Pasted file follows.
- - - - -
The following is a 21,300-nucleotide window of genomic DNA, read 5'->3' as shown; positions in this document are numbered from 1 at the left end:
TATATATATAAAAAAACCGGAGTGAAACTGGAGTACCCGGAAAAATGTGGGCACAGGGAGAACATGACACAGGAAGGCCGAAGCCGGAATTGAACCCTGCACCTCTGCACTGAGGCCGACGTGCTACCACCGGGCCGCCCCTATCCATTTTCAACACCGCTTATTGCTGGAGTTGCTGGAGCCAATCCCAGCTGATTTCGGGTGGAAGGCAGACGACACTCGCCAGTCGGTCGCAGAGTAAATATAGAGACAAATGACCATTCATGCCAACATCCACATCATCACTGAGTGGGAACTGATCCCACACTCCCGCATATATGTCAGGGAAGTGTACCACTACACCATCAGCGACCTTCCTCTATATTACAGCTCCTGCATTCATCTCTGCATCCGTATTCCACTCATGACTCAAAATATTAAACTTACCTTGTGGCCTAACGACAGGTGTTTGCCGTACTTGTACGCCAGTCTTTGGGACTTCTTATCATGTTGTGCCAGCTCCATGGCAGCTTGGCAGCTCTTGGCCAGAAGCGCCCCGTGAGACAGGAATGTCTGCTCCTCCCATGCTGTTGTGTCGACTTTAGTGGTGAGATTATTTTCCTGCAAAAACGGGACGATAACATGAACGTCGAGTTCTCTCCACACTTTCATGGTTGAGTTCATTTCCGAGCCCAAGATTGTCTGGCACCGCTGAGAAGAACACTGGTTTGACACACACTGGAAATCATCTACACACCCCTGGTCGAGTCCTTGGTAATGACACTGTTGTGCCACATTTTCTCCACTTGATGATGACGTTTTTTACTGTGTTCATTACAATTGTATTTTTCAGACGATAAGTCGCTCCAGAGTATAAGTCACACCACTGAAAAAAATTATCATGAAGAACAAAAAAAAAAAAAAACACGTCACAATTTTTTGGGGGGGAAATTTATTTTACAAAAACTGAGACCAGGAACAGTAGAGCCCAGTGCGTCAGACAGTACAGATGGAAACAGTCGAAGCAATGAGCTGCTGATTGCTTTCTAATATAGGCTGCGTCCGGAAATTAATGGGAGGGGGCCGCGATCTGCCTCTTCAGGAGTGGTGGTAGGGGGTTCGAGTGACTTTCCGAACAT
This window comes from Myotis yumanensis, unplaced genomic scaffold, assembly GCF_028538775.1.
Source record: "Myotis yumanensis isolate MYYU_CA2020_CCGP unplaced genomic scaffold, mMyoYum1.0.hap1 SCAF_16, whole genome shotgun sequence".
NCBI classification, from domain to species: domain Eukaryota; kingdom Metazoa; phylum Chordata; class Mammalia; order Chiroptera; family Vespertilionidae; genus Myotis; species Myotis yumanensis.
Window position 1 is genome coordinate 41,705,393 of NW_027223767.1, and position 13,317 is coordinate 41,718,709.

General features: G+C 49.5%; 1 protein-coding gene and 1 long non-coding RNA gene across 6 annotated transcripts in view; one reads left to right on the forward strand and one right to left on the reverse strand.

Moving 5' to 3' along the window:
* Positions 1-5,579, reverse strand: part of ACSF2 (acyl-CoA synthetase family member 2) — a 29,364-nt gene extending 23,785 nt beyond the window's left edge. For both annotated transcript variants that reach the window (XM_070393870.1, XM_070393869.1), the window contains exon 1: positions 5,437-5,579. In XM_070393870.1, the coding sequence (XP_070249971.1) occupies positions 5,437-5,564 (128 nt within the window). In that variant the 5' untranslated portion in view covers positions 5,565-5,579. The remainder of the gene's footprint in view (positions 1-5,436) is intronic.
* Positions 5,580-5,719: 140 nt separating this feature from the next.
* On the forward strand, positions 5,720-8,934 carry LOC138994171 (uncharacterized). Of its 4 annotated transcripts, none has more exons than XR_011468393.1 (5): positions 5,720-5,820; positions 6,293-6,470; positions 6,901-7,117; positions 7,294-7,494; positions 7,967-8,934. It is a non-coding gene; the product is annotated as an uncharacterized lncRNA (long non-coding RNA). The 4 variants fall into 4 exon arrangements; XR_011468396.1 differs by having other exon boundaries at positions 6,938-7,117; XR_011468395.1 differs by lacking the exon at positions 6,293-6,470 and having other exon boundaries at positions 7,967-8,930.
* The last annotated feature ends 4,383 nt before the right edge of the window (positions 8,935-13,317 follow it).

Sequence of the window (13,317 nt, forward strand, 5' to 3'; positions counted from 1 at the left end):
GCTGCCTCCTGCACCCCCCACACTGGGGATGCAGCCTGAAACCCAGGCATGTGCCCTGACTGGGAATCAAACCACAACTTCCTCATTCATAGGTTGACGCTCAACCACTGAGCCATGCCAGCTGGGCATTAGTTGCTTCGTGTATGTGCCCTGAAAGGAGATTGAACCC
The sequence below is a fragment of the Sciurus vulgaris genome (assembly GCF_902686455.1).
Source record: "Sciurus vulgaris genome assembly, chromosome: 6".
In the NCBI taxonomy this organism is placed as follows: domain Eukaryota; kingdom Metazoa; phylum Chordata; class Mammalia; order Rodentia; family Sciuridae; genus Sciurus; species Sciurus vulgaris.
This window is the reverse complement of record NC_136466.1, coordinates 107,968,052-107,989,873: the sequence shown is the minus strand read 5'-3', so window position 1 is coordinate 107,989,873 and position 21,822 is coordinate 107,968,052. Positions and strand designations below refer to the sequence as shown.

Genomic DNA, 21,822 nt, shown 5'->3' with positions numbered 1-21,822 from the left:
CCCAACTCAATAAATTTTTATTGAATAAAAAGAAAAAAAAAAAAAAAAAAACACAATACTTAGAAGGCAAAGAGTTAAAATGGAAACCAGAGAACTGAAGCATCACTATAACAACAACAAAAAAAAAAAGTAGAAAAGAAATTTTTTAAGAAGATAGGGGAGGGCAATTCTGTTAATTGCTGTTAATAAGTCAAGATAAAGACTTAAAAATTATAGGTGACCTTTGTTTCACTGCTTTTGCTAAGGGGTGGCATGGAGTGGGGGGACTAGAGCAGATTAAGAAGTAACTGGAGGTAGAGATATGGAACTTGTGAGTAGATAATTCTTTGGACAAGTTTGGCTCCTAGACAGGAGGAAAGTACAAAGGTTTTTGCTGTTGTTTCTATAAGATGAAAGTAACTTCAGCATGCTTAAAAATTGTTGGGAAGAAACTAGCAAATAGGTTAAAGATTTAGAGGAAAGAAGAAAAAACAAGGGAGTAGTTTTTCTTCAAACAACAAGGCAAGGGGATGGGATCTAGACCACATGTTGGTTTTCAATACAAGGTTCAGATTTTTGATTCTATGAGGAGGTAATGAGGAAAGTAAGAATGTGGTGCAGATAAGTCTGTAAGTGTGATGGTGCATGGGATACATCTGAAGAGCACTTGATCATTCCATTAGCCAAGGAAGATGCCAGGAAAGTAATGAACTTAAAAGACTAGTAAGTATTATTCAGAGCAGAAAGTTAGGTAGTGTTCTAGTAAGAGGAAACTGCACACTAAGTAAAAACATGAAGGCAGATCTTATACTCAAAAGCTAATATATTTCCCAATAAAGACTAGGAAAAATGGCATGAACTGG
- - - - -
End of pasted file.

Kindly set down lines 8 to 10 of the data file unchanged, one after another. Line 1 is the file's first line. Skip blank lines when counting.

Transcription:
Moving 5' to 3' along the window:
* Positions 1-5,579, reverse strand: part of ACSF2 (acyl-CoA synthetase family member 2) — a 29,364-nt gene extending 23,785 nt beyond the window's left edge. For both annotated transcript variants that reach the window (XM_070393870.1, XM_070393869.1), the window contains exon 1: positions 5,437-5,579. In XM_070393870.1, the coding sequence (XP_070249971.1) occupies positions 5,437-5,564 (128 nt within the window). In that variant the 5' untranslated portion in view covers positions 5,565-5,579. The remainder of the gene's footprint in view (positions 1-5,436) is intronic.
* Positions 5,580-5,719: 140 nt separating this feature from the next.